FORMER Sky Blues midfielder Tom Bayliss has paid tribute to Coventry City manager Mark Robins for the role he played in furthering his development.
The 20-year-old, now at Championship side Preston North End, also lauded the academy set-up and quality of coaching at the club – admitting the level of standards at the Sky Blues as being above their current League One status.
Bayliss gave insight on a range of topics of his time at the club, from breaking through to the first team, to Coventry’s success in the League Two play-offs in 2018, when sitting down to talk to The Nii Lamptey Show podcast.
When quizzed about his time in the club’s youth ranks, Bayliss said that the encouragement he received allowed him to perform beyond his years.
“The people that run it and the coaches there are of a really high calibre, obviously because they want to push people on to play in higher age groups at a young age,” he told The Nii Lamptey Show.
“It exposes you to the physical nature – if you’re lucky enough to experience it – at first team level.
“The attention to detail of the coaching is second to none, and you can’t fault it.
He recalled the time he almost gave up playing altogether, and credits his family for keeping his focus firmly on breaking through into the professional game.
“When I was 15 years old and they were in the process of handing out scholarships to be a full-time scholar at Coventry, I was one of the last ones to be offered,” said Bayliss.
“They offered them out in November time, and I got told that they were going to hold my decision back, and if it weren’t for my Mom and Dad at that time – I probably would have not have played football.
“I was obviously distraught, but I made the decision having had the conversation with my Mom and Dad and said ‘look, this is what I want to do and I never want to feel like this again’ so it was a real turning point for me.
Having appeared from the bench in November 2017 in an EFL Trophy win over West Bromwich Albion’s under-23s, it wasn’t until impressing in a training session a month later where Bayliss got his big break in the first team.
“On the Thursday, we used to do the first-team XI against the rest of the lads, and I had a blinder in the training session.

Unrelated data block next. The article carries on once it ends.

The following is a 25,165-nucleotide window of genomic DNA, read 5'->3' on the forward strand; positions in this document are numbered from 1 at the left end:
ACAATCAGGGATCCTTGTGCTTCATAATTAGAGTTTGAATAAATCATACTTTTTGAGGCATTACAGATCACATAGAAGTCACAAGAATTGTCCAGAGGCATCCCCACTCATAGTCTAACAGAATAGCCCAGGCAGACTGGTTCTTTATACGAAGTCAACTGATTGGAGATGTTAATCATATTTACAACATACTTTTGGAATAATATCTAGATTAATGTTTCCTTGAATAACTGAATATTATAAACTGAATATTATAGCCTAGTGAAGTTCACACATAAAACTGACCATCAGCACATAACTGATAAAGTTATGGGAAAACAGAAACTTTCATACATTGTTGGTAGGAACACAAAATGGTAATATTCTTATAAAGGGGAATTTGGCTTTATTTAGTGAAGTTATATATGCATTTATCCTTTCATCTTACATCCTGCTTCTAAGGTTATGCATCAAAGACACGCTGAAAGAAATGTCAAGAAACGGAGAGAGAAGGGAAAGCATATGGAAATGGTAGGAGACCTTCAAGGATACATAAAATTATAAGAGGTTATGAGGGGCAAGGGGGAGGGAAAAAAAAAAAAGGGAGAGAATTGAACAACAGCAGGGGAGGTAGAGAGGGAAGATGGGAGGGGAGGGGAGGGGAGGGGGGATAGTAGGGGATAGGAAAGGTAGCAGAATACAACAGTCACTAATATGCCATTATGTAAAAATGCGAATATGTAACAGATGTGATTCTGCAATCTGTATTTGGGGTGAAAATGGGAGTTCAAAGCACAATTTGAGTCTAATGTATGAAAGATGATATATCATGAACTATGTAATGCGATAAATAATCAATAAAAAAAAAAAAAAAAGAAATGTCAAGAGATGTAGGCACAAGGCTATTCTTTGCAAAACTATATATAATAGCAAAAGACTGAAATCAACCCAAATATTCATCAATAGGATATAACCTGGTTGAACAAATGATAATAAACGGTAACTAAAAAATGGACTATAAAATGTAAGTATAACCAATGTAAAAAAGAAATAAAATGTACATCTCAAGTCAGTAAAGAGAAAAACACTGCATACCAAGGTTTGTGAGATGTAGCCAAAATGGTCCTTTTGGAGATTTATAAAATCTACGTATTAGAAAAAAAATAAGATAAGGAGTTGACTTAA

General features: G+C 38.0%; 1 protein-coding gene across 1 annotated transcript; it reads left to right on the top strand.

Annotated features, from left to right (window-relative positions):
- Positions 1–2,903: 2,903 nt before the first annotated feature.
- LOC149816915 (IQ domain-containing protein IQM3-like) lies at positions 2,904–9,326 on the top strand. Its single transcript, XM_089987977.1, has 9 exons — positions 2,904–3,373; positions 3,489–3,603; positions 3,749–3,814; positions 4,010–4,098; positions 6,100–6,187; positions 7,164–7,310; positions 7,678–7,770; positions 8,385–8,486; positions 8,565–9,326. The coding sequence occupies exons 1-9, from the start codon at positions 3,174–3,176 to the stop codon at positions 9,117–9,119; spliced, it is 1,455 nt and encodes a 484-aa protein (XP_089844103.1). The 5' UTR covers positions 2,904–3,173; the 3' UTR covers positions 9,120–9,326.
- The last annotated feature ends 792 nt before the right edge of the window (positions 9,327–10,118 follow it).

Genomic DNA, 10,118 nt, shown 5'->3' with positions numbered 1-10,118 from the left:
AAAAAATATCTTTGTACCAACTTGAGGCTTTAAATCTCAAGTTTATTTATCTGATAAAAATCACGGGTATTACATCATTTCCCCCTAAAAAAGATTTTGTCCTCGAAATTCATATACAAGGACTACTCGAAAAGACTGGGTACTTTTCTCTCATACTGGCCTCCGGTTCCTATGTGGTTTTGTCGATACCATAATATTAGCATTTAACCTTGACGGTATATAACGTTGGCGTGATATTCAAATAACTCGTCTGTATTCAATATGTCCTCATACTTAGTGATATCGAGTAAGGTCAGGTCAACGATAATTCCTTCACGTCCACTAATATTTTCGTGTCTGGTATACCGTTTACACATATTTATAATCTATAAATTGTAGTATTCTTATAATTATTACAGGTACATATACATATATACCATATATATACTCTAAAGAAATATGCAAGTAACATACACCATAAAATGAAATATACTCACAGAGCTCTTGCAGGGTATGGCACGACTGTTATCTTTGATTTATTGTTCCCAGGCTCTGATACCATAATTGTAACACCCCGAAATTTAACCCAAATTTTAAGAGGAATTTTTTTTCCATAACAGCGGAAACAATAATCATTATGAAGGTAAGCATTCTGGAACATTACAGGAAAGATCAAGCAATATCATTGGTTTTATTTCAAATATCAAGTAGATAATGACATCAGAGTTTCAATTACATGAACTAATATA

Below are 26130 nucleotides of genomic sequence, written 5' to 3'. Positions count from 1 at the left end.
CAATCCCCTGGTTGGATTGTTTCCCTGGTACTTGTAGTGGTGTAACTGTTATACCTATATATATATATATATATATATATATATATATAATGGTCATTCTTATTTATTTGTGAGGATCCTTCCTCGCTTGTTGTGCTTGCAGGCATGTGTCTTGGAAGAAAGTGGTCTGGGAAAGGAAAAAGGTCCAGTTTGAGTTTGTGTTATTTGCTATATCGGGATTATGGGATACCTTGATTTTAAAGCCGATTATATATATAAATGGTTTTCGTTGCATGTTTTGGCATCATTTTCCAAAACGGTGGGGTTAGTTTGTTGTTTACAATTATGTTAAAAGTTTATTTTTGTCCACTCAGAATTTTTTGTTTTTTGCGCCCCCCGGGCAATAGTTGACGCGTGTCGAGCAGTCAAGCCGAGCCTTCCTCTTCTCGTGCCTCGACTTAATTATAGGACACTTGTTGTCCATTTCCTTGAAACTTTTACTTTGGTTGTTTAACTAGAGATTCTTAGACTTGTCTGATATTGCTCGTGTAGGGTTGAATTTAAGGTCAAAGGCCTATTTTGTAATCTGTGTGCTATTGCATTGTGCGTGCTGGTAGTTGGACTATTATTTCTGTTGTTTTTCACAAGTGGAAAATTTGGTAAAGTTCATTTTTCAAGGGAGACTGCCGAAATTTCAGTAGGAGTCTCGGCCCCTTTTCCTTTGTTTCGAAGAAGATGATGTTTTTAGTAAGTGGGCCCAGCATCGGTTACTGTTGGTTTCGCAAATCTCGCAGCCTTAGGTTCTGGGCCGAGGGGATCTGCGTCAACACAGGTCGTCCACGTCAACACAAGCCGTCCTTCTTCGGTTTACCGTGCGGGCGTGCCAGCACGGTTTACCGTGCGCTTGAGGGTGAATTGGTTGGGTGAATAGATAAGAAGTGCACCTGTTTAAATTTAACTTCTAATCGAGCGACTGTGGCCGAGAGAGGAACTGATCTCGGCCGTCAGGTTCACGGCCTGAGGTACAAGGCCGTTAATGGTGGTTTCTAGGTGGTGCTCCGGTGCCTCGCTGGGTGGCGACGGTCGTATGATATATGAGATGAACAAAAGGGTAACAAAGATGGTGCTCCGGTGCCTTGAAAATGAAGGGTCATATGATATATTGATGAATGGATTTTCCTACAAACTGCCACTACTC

“After the session, the gaffer just pulled me out of nowhere into his office and showed me a team on the board, and I was in it, and he said ‘how does that make you feel?’, and I said ‘I’m ready to take the opportunity’.
“You’ve got to take your opportunity, you can’t wait around or feel sorry for anyone who’s not in the team.”
From there, the academy product was a near ever-present in the team, scoring on his first start and league debut against Cheltenham Town, missing just one game as Coventry made their way into the League Two play-offs.
Speaking on his former manager, Bayliss thanked Robins for the faith he displayed in the then 18-year-old, and said: “He was brilliant for me, he gave me that platform and let me play and just said go and express yourself, and your eyes light up at comments like that.
“The player I am, that’s what I want to be doing, I don’t want to have any pressures or stop myself from trying things or doing what I normally do.
“He would always talk to me and tell me when he didn’t think I was doing as well as I probably should be doing.
“He was always pushing me to stay out longer and develop as well.
“It wasn’t like, you’re in the first team, you’ve made it – you still need to be doing bits and bobs and extras.
“Aidy Boothroyd and Jason [Farndon] as well, they were brilliant coaches – the standard of coaching you get at Coventry is probably not parallel with League One, so that helped me massively.”
The playmaking midfielder admits the arrogance shown by Notts County in the lead up to their semi-final clash was all of the motivation that he and his teammates needed, with the Sky Blues romping to the final with a 5-2 win on aggregate.
“They were saying that they were undefeatable, and we were sat there thinking ‘you’re not’,” said the Preston man.
“I think every single one of us in that changing room really wanted to beat Notts County.
“We thought if we beat Notts County, we’d be so confident in the final – because we knew we could beat one of the other two teams.”
And so it proved, with Bayliss scoring in the 3-1 play-off final success against Exeter City at Wembley.
“The best thing about that night before, the coaches and the manager had gone round to every single person’s family and got them to send a nice message clip,” he said.
“We were in there for about 40 minutes, every player’s family sending a message about how proud they are, ‘good luck tomorrow’.
“It was actually quite touching to see all of the lad’s families wanting us to win, and we all looked around and said ‘we’ve got to win tomorrow – there’s no losing’.”
You can listen to the full podcast episode with Tom Bayliss by clicking on the following link at The Nii Lamptey Show podcast.